zeitgeist

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See also: Zeitgeist

English[edit]

English Wikipedia has an article on:
Wikipedia

Alternative forms[edit]

Etymology[edit]

Borrowed from German Zeitgeist (time-spirit). Equivalent to tide + ghost.

Pronunciation[edit]

Noun[edit]

zeitgeist (plural zeitgeists or zeitgeister or zeitgeisten)

  1. The spirit of the age; the taste, outlook, and spirit characteristic of a period
    • 2014 February 10, Anthony Faiola, “Swiss vote to limit foreign workers captures growing European fears about immigration”, in The Washington Post[1], retrieved 2014-02-11:
      The vote also stoked fears that Swiss citizens were reflecting the zeitgeist across Europe, …
    • 2000, Meanjin
      For hundreds of years, learned theologians and ordinary people have been working to untangle the Gospel's message of liberation from the zeitgeisten that found scriptural excuses for slavery, war, monarchy, imperialism, homophobia and the subjugation of women.
    • 1996, Michael Vanden Heuvel, Elmer Rice: A Research and Production Sourcebook, Greenwood Publishing Group →ISBN
      After quickly summarizing the zeitgeisten of the Greek, Elizabethan, and early modern periods and their effects on the theatre, Rice turns to the contemporary world.
    • 1986, Robert Albritton, A Japanese Reconstruction Of Marxist Theory, Springer →ISBN, page 186
      The materiality and complexity of history is absorbed into the most abstract idea which periodizes history into a series of 'zeitgeisten'.

Usage notes[edit]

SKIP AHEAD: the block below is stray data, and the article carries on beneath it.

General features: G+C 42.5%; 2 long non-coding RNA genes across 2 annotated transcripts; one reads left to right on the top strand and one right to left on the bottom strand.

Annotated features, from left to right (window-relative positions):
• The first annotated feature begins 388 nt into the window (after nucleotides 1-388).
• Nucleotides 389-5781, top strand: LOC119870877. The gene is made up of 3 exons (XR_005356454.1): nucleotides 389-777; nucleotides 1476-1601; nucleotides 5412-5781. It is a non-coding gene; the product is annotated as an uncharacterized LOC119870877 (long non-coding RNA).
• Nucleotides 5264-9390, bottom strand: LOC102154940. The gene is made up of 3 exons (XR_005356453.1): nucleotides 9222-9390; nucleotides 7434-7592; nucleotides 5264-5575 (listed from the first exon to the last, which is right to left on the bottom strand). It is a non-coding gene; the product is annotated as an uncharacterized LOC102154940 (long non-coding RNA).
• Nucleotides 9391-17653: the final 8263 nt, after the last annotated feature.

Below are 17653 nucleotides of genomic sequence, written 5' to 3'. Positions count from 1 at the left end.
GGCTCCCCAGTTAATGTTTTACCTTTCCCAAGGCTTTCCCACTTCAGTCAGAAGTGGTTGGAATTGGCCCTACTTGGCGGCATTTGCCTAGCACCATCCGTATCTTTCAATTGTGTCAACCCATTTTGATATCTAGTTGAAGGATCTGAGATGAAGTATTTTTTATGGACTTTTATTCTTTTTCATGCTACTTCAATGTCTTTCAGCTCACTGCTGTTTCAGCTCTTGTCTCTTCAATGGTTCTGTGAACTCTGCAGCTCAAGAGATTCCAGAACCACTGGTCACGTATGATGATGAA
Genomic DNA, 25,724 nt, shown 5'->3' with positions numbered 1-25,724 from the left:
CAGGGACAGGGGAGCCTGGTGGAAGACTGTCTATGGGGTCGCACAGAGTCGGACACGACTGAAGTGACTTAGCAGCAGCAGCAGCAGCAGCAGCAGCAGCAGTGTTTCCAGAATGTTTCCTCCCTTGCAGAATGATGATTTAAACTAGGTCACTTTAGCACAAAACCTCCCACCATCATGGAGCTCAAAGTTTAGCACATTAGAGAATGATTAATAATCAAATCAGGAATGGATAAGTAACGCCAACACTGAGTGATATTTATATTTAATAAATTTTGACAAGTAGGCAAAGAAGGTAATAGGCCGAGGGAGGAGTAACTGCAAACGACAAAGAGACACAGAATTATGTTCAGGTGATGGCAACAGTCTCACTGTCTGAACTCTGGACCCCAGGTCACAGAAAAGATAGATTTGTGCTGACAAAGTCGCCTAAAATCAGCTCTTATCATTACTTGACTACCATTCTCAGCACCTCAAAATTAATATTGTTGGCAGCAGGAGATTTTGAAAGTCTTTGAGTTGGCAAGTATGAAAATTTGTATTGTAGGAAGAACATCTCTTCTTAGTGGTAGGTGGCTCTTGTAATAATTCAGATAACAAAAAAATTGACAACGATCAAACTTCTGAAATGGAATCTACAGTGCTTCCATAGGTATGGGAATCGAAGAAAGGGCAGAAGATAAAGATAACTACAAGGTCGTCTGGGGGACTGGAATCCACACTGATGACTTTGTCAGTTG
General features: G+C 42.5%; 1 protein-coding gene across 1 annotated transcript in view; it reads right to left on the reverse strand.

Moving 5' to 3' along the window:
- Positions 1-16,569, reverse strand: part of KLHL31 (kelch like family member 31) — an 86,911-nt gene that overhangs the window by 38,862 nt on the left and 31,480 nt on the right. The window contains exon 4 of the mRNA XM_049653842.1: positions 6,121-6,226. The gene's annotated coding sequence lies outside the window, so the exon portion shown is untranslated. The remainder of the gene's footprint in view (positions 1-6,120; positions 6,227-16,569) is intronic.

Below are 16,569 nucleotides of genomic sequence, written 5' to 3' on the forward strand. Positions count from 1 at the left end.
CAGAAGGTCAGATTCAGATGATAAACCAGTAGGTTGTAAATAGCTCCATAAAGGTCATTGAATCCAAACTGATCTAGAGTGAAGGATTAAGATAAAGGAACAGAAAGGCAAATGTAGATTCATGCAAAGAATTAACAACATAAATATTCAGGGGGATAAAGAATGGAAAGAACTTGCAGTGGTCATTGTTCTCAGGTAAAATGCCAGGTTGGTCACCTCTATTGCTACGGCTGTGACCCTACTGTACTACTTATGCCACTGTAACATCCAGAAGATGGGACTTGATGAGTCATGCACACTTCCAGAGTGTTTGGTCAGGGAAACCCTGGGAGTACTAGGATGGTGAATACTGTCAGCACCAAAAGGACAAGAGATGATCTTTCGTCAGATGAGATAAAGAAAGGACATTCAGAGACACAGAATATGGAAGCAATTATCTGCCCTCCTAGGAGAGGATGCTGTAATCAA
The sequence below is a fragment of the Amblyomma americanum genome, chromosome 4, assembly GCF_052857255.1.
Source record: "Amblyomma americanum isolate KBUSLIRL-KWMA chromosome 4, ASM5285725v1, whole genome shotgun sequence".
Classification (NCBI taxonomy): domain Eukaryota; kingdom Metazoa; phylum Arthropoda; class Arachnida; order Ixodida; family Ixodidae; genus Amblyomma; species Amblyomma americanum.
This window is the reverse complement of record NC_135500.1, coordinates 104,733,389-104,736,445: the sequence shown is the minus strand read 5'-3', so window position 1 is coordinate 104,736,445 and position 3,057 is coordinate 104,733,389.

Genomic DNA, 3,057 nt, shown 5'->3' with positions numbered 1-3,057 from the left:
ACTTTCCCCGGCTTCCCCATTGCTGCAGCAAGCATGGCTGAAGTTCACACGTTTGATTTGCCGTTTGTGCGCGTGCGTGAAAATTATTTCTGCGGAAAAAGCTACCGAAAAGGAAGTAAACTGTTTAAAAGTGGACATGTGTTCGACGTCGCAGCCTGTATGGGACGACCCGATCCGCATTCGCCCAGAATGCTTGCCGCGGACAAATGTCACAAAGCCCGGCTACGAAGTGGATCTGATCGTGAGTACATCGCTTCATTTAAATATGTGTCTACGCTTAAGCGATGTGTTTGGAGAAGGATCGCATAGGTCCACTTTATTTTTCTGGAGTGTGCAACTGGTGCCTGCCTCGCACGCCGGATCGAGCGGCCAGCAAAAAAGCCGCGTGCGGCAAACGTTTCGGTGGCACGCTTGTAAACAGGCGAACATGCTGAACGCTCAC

• The German term, Zeitgeist, is commonly not pluralized.

Synonyms[edit]

Translations[edit]


Danish[edit]

Alternative forms[edit]

Etymology[edit]

From German Zeitgeist.

Noun[edit]

zeitgeist c (singular definite zeitgeisten, not used in plural form)

  1. zeitgeist
    • 2013, Lars Holger Holm, Kenneth Maximilian Geneser, Gotisk →ISBN, page 140
      De bliver dermed til et fænomen i tiden, til tidsbilleder, som kan tydes og bruges i en afsøgning af zeitgeisten.
      They thus become a phenomenon of the time, time-images, that may be deciphered and used in an investigation of the zeitgeist.
    • 2010, Henrik List, Sidste nat i kødbyen, Lindhardt og Ringhof →ISBN
      Og hvem ville så bryde sig om at være lyseslukker til zeitgeistens swingerfest? Hvem ville så sige nej tak til en plads i VIP-afdelingen til den store, subkulturelle love-in?
      And who would then like to be a party-pooper at the swinger's party of the zeitgeist? Who would then refuse a spot in the VIP section at the big, subcultural love-in?

Declension[edit]

Synonyms[edit]


Portuguese[edit]

Etymology[edit]

Borrowed from German Zeitgeist.

Noun[edit]

zeitgeist m (plural zeitgeists)

  1. (sociology) zeitgeist (the dominant set of ideals and beliefs of an era)